FEBRUARY 3, 2015 — Paul Simpkins, 60, of Haymarket, VA, a former senior federal contracting officer was arrested this morning for conspiracy to commit bribery in connection with his alleged role in a scheme to steer contracts and benefits to Glenn Defense Marine Asia (GDMA), a defense contracting firm headquartered in Singapore.
"Today's arrest in this ongoing investigation demonstrates our continued resolve to root out all of the corrupt officials involved in this bribery scheme," said Assistant Attorney General Leslie R. Caldwell of the Justice Department's Criminal Division "As alleged, Paul Simpkins misused his position as a contracting officer at the U.S. Navy to obtain bribes of cash, air travel, hotel rooms, and prostitutes, and his actions tarnish the reputation earned by the vast majority of U.S. Navy officers and enlisted and civilian personnel."
"With the arrest of Paul Simpkins, who was recently among the Defense Department’s high ranking civilians we have uncovered yet another tentacle of this pervasive bribery scheme," said U.S. Attorney Laura E. Duffy of the Southern District of California. "The more we learn about the extent of the greed and corruption, the more determined we are to eviscerate it."
At this morning's hearing, U.S. Magistrate Judge T. Rawles Jones of the Eastern District of Virginia ordered Simpkins to be detained pending a bond hearing set for Feb. 4, 2015. To date, seven individuals, including Leonard Glenn Francis, owner and chief executive of Glenn Defense Marine Asia (GDMA), and GDMA have entered guilty pleas as part of the investigation.
According to a criminal complaint unsealed today, Simpkins held several manager-level contracting positions throughout the federal government, including Supervisory Contract Special at the U.S. Navy Regional Contracting Center in Singapore from April 2005 through June 2007, and manager in the Department of Defense's Office of Small Business Programs from December 2007 to August 2012.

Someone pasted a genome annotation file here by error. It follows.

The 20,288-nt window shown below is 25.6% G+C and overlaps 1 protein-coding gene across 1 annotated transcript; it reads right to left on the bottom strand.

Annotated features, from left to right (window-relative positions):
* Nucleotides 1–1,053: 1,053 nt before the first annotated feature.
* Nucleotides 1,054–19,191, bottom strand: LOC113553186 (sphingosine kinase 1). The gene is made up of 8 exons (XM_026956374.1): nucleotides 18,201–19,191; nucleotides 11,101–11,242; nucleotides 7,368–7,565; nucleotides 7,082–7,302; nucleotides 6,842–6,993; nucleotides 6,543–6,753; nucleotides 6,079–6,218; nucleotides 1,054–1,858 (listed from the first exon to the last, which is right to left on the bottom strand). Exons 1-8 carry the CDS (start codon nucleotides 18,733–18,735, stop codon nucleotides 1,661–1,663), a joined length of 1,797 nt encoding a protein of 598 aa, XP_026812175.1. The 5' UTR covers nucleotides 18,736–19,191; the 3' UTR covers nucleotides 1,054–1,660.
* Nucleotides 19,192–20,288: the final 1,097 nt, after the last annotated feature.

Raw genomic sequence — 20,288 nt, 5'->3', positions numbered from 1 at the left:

The complaint alleges that between May 2006 and September 2012, Simpkins accepted several hundred thousand dollars in cash and wire transfers, travel and entertainment expenses, hotel rooms and the services of prostitutes. In return, Simpkins allegedly helped steer lucrative U.S. Navy contracts to Francis and GDMA, advocated for and advanced the interests of GDMA in contract disputes, and assisted in preventing GDMA's competitors from receiving U.S. Navy business.
The complaint specifically alleges that, beginning in early 2006, Simpkins and Francis held a series of meetings at a hotel in Singapore in which Francis agreed to provide Simpkins with things of value in return for help in steering lucrative ship husbanding contracts to GDMA.
Specifically, the complaint alleges that Francis paid Simpkins by hand-delivering over $150,000 in cash and by making several wire transfers to a bank account held in the name of Simpkins's wife at the time. To conceal the true nature of the wire transfers, Simpkins allegedly used an email account belonging to his mistress to advise Francis of the routing and account information of the bank account belonging to his wife.
In return for the things of value, Simpkins allegedly used his influence within the U.S. Navy to benefit GDMA, including by helping GDMA to secure lucrative ship husbanding contracts to service U.S. Navy vessels in Thailand and the Philippines.
In addition, Simpkins allegedly interceded on GDMA's behalf in contract disputes with the U.S. Navy. The complaint specifically alleges that in 2006, Simpkins's subordinate recommended that GDMA's husbanding contract in Thailand not be extended due to "many exceedingly high cost" items. Simpkins allegedly overruled his subordinate and extended GDMA's contract.
In another example, Simpkins allegedly instructed U.S. Navy officials in Hong Kong to discontinue the use of meters that monitored the volume of liquid waste that GDMA removed from U.S. Navy ships under its husbanding contracts. The use of these meters would have ensured proper accounting of the actual amount of waste removed to ensure that no overbilling occurred. Simpkins also allegedly instructed a U.S. Navy official not to review invoices that GDMA submitted in connection to a recent port call in Hong Kong after Francis complained that U.S. Navy personnel were asking questions.
The ongoing investigation is being conducted by NCIS and DCIS.The case is being prosecuted by Director of Procurement Fraud Catherine Votaw and Senior Trial Attorney Brian R. Young of the Criminal Division's Fraud Section and Assistant U.S. Attorneys Mark W. Pletcher and Robert S. Huie of the Southern District of California.